• Foetal haemoglobin, which is naturally present in everyone at birth, does not carry the same abnormalities as adult haemoglobin. The therapy uses the body’s own mechanisms to start producing more of this foetal haemoglobin, alleviating the symptoms of the two conditions. 

      What are sickle cell disease and thalassaemia? 

      • The genetic error in sickle cell disease leads to red blood cells assuming a crescent shape. 
      • Unlike the disc shaped normal cells, the sickle-like cells cannot move around easily in the vessels, resulting in blocked blood flow. This can lead to episodes of severe pain, life-threatening infections, anaemia, or a stroke. 
      • An estimated 30,000-40,000 children in India are born with the disorder every year. 
      • The symptoms manifest in people who inherit a pair of damaged genes from both parents. Those who carry only one copy of the gene from one parent can lead a normal life. This is the same as thalassaemia, in which people who inherit a pair of genes from both parents experience symptoms like severe anaemia. 
      • Thalassaemia leads to low levels of haemoglobin, leading to fatigue, shortness of breath, and irregular heartbeats. People with the condition need blood transfusions throughout their life. The transfusions also lead to accumulation of excess iron in the body, for which they need chelation.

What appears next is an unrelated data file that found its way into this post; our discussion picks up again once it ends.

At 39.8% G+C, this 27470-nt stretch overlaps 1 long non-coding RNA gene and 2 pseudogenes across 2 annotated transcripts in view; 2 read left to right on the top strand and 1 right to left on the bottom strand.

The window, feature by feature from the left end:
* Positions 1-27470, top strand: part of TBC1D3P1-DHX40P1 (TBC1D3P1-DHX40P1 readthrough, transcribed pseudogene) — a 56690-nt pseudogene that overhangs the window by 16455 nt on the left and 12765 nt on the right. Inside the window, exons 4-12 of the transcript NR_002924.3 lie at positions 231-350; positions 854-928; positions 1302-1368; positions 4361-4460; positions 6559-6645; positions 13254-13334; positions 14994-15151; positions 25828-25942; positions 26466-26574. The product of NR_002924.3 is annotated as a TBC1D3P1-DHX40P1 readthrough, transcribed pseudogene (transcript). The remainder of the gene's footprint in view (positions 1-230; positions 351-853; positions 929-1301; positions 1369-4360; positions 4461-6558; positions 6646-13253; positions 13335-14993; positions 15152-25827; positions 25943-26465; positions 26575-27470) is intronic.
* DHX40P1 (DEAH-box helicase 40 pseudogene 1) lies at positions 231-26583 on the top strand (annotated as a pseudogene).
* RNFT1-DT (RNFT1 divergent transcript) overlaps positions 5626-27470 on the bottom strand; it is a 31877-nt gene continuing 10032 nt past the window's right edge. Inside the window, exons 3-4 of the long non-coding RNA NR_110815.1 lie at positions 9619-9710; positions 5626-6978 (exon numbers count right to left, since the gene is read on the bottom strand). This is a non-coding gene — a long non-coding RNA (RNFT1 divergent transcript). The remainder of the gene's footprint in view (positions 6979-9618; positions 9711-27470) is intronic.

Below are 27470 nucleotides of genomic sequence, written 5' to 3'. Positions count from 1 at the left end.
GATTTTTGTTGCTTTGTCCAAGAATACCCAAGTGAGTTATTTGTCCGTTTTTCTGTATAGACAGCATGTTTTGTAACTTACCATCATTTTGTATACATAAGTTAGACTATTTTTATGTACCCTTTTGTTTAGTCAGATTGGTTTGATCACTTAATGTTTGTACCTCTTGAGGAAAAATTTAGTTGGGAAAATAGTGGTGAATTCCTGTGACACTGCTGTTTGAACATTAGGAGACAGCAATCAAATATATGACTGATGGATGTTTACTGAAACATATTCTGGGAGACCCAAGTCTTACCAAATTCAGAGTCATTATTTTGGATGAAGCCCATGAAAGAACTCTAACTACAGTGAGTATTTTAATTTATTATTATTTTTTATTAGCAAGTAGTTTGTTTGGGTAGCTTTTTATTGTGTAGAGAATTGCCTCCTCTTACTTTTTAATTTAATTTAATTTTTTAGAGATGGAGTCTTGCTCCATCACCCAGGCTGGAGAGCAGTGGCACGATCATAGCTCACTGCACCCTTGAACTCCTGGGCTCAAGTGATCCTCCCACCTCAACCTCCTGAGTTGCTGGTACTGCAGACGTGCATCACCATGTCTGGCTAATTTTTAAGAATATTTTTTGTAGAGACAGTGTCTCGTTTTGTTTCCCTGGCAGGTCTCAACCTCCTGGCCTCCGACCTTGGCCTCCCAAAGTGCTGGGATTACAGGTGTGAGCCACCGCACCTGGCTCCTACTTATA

• India has the largest number of children with thalassaemia major in the world — about 1-1.5 lakh. 

      What have the trials shown so far? 

      • For sickle cell disease, 45 people received Casgevy. Only 29 of these patients had been in the trial long enough for the interim analysis on which the approval is based. All but one of these 29 trial participants had no severe pain crises for at least 12 months after treatment. 
      • The therapy has been administered to 54 persons with thalassaemia for the trial. Of them, 42 were in the trial long enough for the interim analysis. 39 of the 42 patients did not need a transfusion for at least 12 months after the treatment. The need for transfusion dropped by 70% in the other three. 

      How is the therapy prepared and given? 

      • Casgevy is a one-time treatment for which the doctor has to first collect blood stem cells from the bone marrow using a process called apheresis which is used to filter out the blood for different components.